Attempting to share my knowledge with the teenage boy

Picture of the herb thyme
Dried thyme

After the downpour we had on Saturday, the rain finally ceased on Sunday giving me the opportunity to work outside. Days before I had gathered thyme from my herb garden, dried it in the dehydrator, leaving me with the very tedious task of picking the leaves off the stem. During my breaks from the thyme I worked in my vegetable garden, surprised at the loads of yellow beans I had to pick, and then depressed to see my six Brussel sprout plants being attacked by the nasty, vile cabbage worm. After Googling solutions, I dampened the leaves, dusted the plants with flour in hopes the cabbage worms will eat the flour and die, yes die. Sorry if I (okay I’m not) offend anyone with this attitude, but I want my plants to survive, though the other four members of my family are rooting for the cabbage worm.

Healthy brussel sprout plant before it was attacked by the vile cabbage worm.
Healthy brussel sprout plant before it was attacked by the vile cabbage worm.

Afterwards it was back to the thyme while the teenage boy sat and watched. Since I finally had his attention, (which I had to actually ask for before he would sit with me), I thought this would be the perfect opportunity to impart my knowledge of gardening upon him. As I picked at the thyme and chatted away about gardening, I realized the teenage boy did not seem all that interested. I tried to explain that one day son, you will have a house, and will need this knowledge, but the response from him was “I’m still in school mom, and the idea of me owning a home is years off so I really don’t give a shit”.

Okay, he had a point, so I decided to keep his attention by talking about cooking since he will be living in an apartment this September, making his own meals. The day before, my uncle had given me more than a dozen cookbooks, so I asked the teenage boy if he would like to take them with him when he moves? This time he replied with “Mom, that’s what Google is for”. Defeated again, I gave up, concentrated on picking the leaves off the stems of the thyme while the teenage boy went in the house to do whatever teenage boys do, hide in their rooms away from mom.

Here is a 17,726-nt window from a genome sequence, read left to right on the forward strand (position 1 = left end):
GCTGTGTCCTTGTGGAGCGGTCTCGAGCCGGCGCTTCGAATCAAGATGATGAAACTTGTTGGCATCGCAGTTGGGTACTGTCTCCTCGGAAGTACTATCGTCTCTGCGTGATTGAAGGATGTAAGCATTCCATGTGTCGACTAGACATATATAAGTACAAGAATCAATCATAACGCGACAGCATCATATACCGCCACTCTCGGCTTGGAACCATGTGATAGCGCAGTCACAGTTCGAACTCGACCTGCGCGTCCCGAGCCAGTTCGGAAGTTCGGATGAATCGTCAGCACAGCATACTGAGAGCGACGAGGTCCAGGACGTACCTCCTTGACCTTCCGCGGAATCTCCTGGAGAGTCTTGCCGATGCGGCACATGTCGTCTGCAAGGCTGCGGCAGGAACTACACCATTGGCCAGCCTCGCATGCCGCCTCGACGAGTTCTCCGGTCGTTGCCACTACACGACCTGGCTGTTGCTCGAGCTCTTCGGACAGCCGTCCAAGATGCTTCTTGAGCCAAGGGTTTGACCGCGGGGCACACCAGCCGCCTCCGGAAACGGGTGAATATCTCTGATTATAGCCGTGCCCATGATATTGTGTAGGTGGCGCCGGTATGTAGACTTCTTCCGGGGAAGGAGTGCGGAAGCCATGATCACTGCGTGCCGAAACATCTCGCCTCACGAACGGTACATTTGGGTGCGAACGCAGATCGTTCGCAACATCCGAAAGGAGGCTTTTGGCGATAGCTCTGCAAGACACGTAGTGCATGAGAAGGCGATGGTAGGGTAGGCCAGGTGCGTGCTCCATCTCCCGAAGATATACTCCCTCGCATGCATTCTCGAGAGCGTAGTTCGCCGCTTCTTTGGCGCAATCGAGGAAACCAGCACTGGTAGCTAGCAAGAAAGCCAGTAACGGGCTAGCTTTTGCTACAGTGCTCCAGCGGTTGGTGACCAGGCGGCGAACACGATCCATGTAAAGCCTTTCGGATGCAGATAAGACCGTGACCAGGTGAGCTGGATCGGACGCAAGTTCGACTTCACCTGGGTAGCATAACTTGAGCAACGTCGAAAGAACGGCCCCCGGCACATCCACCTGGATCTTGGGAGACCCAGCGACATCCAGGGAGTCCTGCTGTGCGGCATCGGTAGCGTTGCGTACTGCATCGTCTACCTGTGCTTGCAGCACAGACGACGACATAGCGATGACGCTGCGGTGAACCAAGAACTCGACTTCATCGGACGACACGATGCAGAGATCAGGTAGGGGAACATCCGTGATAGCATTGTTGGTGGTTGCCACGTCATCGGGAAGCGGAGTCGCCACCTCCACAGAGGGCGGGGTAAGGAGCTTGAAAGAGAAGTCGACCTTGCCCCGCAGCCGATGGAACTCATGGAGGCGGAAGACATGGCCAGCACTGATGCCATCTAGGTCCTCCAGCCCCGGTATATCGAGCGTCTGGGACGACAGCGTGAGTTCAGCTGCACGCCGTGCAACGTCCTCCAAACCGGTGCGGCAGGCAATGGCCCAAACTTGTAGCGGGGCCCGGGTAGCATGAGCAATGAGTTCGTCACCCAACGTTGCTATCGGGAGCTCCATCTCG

27 Replies to “Attempting to share my knowledge with the teenage boy”

  1. Ah, but the problem with Google is that you then have to cook from your laptop or iPad, and flour and eggs all over the tech gear is not a good look. Tell him that and he’ll be begging for your recipe books 🙂

  2. I can relate to what you are talking about on both sides. I remember being like your son when I was his age with my mom. When I became a parent, I hoped Karma wouldn’t bite me in the butt, but I think it already has, as my almost teenage daughter has begun the “eye roll” with me when I try to give her sage advice.

  3. That’s one smart young man you have there. Google is great for recipes, and you can just put in what ingredients you happen to have to hand, google recipe, and ‘Hey Presto’, it will come up with something.

  4. Ugh….that whole “That’s what Google is for..” comment is one I hear (and see) far too often! OMG. Kids kill me with this today! Perhaps Google has a page on how to interact with people? Am proud of you for trying anyway….he’ll figure out sooner or later what he’s missing!

    1. He’s actually really good about sitting and chatting with me, it was just the whole gardening thing that didn’t interest him at all at this time in his life. I was probably the same way with my dad who loved to garden.

  5. We are heading fast to teenagerhood – I am wondering though, that if I leave the fleas that seem to have infested his room since he let the cat sleep in there (I told me not to) then his bedroom lair may seem less appealing …

  6. Our teenagers are such wonderful creatures and mine are just as guilty of hiding in their rooms when they don’t like what mum has to say! However, there are tentative signs that one daughter is growing up and moving on…YAY! Earlier this week she admitted that she needed to stay in & catch up on some domestic c**p as her house was a tip. I guess they all evolve sooner or later… it’s just a case of waiting ever so patiently!

    1. Middle child was always cleaning her apartment when she was away at school, where the first few years she ignored her bedroom at home. Now though, she is constantly cleaning it up. Yeah, for them living on their own and realizing a clean house is lovely.

  7. The scenario you describe seems very familiar although I must admit in fairness to Theo (18) he does love cooking. We’ve been cooking together since he was tiny – our greedy-ness, the common bond that ties us. But alas, if I try and talk to him about school, art, gardens….his eyes just glaze over. If it makes you feel any better, I’m VERY excited about your dried thyme 😀

    1. lol, the dried thyme is wonderful, so much more aroma and flavour then the stuff you buy at the store. The teenage boy will easily chat about school, whereas cooking, he tells me he can cook, he just chooses not too. On the bright side, he did ask for my 18 hour no-knead bread the other day, plus he was sharing it with another friend.

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